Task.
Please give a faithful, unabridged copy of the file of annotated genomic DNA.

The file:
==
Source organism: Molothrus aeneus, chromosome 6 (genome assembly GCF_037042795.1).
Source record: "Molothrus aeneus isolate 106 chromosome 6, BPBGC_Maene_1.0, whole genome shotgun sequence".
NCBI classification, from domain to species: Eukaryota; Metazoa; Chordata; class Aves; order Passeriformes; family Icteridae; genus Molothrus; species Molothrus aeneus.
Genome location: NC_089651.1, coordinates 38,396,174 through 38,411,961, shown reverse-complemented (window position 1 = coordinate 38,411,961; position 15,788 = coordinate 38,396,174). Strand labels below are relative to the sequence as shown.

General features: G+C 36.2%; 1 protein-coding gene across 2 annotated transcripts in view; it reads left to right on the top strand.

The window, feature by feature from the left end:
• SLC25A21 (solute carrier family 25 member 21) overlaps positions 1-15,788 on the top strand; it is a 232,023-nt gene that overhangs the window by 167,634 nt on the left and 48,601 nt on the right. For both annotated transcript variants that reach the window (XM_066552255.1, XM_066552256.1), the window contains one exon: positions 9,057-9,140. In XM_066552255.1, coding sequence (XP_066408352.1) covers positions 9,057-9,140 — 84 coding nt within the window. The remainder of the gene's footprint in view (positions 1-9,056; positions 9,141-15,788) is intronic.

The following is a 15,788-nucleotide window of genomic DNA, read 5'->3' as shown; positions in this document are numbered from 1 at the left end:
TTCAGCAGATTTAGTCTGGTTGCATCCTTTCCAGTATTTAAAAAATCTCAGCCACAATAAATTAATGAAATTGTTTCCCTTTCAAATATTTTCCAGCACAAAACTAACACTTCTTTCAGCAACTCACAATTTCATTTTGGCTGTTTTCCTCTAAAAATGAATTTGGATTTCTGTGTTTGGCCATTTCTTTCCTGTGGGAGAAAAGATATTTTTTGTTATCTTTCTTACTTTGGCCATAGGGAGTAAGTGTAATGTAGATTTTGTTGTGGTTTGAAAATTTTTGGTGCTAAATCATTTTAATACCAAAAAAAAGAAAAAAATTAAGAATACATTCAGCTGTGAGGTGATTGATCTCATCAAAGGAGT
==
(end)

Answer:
Source organism: Molothrus aeneus, chromosome 6 (genome assembly GCF_037042795.1).
Source record: "Molothrus aeneus isolate 106 chromosome 6, BPBGC_Maene_1.0, whole genome shotgun sequence".
NCBI classification, from domain to species: Eukaryota; Metazoa; Chordata; class Aves; order Passeriformes; family Icteridae; genus Molothrus; species Molothrus aeneus.
Genome location: NC_089651.1, coordinates 38,396,174 through 38,411,961, shown reverse-complemented (window position 1 = coordinate 38,411,961; position 15,788 = coordinate 38,396,174). Strand labels below are relative to the sequence as shown.

General features: G+C 36.2%; 1 protein-coding gene across 2 annotated transcripts in view; it reads left to right on the top strand.

The window, feature by feature from the left end:
• SLC25A21 (solute carrier family 25 member 21) overlaps positions 1-15,788 on the top strand; it is a 232,023-nt gene that overhangs the window by 167,634 nt on the left and 48,601 nt on the right. For both annotated transcript variants that reach the window (XM_066552255.1, XM_066552256.1), the window contains one exon: positions 9,057-9,140. In XM_066552255.1, coding sequence (XP_066408352.1) covers positions 9,057-9,140 — 84 coding nt within the window. The remainder of the gene's footprint in view (positions 1-9,056; positions 9,141-15,788) is intronic.

The following is a 15,788-nucleotide window of genomic DNA, read 5'->3' as shown; positions in this document are numbered from 1 at the left end:
TTCAGCAGATTTAGTCTGGTTGCATCCTTTCCAGTATTTAAAAAATCTCAGCCACAATAAATTAATGAAATTGTTTCCCTTTCAAATATTTTCCAGCACAAAACTAACACTTCTTTCAGCAACTCACAATTTCATTTTGGCTGTTTTCCTCTAAAAATGAATTTGGATTTCTGTGTTTGGCCATTTCTTTCCTGTGGGAGAAAAGATATTTTTTGTTATCTTTCTTACTTTGGCCATAGGGAGTAAGTGTAATGTAGATTTTGTTGTGGTTTGAAAATTTTTGGTGCTAAATCATTTTAATACCAAAAAAAAGAAAAAAATTAAGAATACATTCAGCTGTGAGGTGATTGATCTCATCAAAGGAGT